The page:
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Middle East
Syria passes law to allow political parties
The concession by Assad to quell anti-government protests is blasted by opposition as symbolic and far too late.
Last Modified: 25 Jul 2011 18:44
The anti-government protests have continued despite Assad regime's promise of reforms [AFP]

Syria's government, under massive pressure to reform or quit, has adopted a draft law allowing for the creation of new political parties alongside the long-ruling Baath party.

The multi-party bill approved by the Cabinet late on Sunday follows other concessions Bashar al-Assad, the Syrian president, has made as part of his efforts to quell more than four months of protests against his government.

"The establishment of any party has to be based on ... a commitment to the constitution, democratic principles, the rule of law and a respect for freedom and basic rights," said SANA, the state-run news agency.

The draft law, which still needs parliamentary approval, would allow for the establishment of any political party that is not based on religious or tribal lines, or discriminates due to ethnicity, gender or race, the news agency said.

Assad's ruling Baath party, which calls for "unity, freedom and socialism", has held a monopoly over political life in Syria since a 1963 military coup.

A key demand of the protest movement is the abolishment of Article 8 in the Syrian constitution, which states that the Baath party is the only leader of the state and society.

Yasser Saadeldine, a Syrian opposition figure living in exile, said the new law "is designed to show on paper that the regime tolerates dissent while continuing killings and repression".

Reporting from Beirut, Al Jazeera's Rula Amin said that protesters are dismissing the draft law. The people are demanding "political freedoms, not just a law to organise how to form political parties".

Our correspondent continued: "We spoke to some opposition figures and they said, 'What's the use of this law if we cannot travel to Deraa and Baniyas and Latakia and to different Syrian cities and be able to meet with people and assemble? What's the use of the law if we are going to be persecuted by the security forces for simply disagreeing with the government or be put in prison for organising a political meeting?'"

Lawmaker Mohammad Habash told The Associated Press that the bill in itself was positive but that some articles of the constitution must be amended first, including article 8.

Series of overtures

Assad, who inherited power in 2000 after the death of his father, President Hafez Assad, has made a series of overtures to try to ease the growing social uprising.

He lifted the decades-old emergency laws that gave the government a free hand to arrest people without charge, granted Syrian nationality to thousands of Kurds, a long-ostracised minority, and issued several pardons.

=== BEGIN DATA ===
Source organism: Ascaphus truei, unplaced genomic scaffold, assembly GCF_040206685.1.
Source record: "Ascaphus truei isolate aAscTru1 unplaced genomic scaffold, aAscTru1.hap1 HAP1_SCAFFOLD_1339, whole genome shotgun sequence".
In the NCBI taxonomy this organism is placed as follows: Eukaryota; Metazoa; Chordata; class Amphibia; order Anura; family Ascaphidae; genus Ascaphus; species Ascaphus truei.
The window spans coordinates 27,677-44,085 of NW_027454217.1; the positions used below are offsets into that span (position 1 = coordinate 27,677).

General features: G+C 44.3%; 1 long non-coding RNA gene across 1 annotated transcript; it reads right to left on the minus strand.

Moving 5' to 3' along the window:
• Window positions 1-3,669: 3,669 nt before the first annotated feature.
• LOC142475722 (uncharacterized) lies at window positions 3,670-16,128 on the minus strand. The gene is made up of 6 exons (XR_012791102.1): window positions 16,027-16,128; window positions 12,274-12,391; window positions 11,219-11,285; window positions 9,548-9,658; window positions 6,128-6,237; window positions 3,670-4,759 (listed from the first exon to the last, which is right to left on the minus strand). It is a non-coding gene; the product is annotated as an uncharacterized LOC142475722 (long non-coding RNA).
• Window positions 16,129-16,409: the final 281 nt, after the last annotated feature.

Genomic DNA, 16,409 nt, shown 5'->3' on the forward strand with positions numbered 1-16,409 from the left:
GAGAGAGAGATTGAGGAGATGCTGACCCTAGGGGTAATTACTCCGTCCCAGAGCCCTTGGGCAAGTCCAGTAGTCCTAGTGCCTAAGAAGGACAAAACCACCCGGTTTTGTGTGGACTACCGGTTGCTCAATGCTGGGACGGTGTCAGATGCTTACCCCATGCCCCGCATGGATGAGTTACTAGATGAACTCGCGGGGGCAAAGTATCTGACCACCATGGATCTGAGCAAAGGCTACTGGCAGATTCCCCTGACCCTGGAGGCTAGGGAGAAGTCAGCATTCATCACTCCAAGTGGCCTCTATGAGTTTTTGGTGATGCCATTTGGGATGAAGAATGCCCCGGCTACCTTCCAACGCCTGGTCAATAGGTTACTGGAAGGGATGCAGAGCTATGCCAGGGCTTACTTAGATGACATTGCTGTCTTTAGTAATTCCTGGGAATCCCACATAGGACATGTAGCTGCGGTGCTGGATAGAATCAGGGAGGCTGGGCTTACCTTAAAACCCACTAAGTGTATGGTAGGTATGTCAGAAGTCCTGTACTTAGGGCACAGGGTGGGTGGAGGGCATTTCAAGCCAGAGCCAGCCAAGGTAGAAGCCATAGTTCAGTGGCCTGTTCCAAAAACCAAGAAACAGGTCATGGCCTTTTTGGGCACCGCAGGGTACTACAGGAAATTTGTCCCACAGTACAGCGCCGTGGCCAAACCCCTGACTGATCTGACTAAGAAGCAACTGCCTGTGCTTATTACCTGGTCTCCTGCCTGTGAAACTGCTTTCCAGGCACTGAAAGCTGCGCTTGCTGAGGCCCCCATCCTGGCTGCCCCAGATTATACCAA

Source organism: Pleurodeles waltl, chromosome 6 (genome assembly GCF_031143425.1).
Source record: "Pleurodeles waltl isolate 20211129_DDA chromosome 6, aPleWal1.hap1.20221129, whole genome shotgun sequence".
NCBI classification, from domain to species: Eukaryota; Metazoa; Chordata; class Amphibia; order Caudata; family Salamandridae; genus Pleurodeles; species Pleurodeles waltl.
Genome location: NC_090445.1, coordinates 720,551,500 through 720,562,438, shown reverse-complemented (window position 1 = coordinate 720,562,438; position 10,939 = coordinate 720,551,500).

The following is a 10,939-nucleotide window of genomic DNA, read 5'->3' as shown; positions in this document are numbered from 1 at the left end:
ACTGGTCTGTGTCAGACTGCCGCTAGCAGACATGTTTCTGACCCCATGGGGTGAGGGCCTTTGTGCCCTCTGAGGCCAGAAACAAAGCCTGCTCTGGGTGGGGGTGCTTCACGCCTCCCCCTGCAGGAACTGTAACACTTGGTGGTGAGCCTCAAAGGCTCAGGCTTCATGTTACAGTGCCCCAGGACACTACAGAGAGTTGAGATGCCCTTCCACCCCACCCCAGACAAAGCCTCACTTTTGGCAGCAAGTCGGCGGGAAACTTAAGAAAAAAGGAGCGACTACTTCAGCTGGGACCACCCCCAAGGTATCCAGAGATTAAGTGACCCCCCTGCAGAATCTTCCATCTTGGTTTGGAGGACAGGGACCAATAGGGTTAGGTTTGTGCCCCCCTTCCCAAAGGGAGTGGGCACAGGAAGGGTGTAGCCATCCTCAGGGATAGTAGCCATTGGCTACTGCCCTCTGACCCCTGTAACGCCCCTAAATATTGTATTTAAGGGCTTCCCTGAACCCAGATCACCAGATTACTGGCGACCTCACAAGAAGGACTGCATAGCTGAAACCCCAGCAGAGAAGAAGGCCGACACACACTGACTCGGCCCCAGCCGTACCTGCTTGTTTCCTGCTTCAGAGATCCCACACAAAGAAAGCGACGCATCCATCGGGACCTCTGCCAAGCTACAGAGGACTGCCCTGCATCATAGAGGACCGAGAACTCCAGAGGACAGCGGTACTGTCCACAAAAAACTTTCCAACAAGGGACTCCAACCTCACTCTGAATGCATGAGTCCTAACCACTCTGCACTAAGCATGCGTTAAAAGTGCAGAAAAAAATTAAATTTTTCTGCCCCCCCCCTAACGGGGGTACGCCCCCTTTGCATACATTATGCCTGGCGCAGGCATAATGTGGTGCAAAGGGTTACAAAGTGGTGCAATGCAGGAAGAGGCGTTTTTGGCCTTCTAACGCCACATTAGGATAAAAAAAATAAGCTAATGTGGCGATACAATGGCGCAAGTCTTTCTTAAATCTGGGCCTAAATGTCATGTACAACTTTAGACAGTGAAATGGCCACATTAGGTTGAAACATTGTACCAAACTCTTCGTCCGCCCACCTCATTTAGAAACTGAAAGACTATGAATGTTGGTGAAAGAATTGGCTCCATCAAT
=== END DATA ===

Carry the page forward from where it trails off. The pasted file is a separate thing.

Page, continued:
Yet the concessions failed to sap the momentum of the protest movement, which has dismissed them as either symbolic or far too late.

As a first step, the protesters are demanding an immediate end to the security crackdown and the release of thousands of people who have been detained in recent months.

The government, however, has shown no signs of letting up in its efforts to crush the uprising.

On Sunday, Syrian troops stormed a northwestern village and made sweeping arrests in the region and in the capital Damascus.

Security forces rounded up hundreds of civilians in Damascus and made arrests near Homs and in the town of Sarakeb in the northwestern province of Idlib near the Turkish border, activists said.

New amateur video shows what it says are shops in Homs and Damascus closed in protest against Assad.

In Homs, troops backed by tanks "deployed heavily in Duar al-Fakhura and around the neighbourhood of Al-Nazihin," Abdel Karim Rihawi, who heads the Syrian League for the Defence of Human Rights, told the AFP news agency.

The London-based Syrian Observatory for Human Rights also reported a new military deployment in Homs, quoting an activist in the city.

Governor sacked

The Syrian president sacked the governor of the flashpoint province of Deir az-Zor on Sunday, two days after massive protests demanding his ousting were held in the oil-producing region.

Samir Othman al-Sheikh, an officer in the intelligence apparatus, was asked to replace Hussein Arnos.

Arnos, a civilian, has now been asked to govern the small province of Qunaitera west of Damascus, on the border with the Golan Heights.

The move is being seen as an attempt to tighten the government's grip on Deir az-Zor.

About half a million people took to the streets across Deir az-Zor on Friday, in one of the biggest demonstrations in recent weeks, activists and human rights campaigners said.

Deir az-Zor, which produces most of Syria's oil, is among the poorest of the country's 13 provinces, and a water crisis in the past six years has crippled agricultural production.

Last week, the army surrounded the town of Albu Kamal near Deir az-Zor, which borders Iraq's Sunni heartland, after 30 soldiers defected following the killing of four protesters in the town, residents said.

Since the uprising against his regime began in March, Assad has also sacked the governors of the southern province of Deraa, cradle of the uprising, and the provinces of Homs and Hama, which have witnessed huge demonstrations.

According to the Syrian Observatory, 1,483 civilians are now confirmed dead in the government crackdown on dissent since mid-March. The violence has also claimed the lives of 365 troops and security forces, the government says.

Source:
Al Jazeera and agencies
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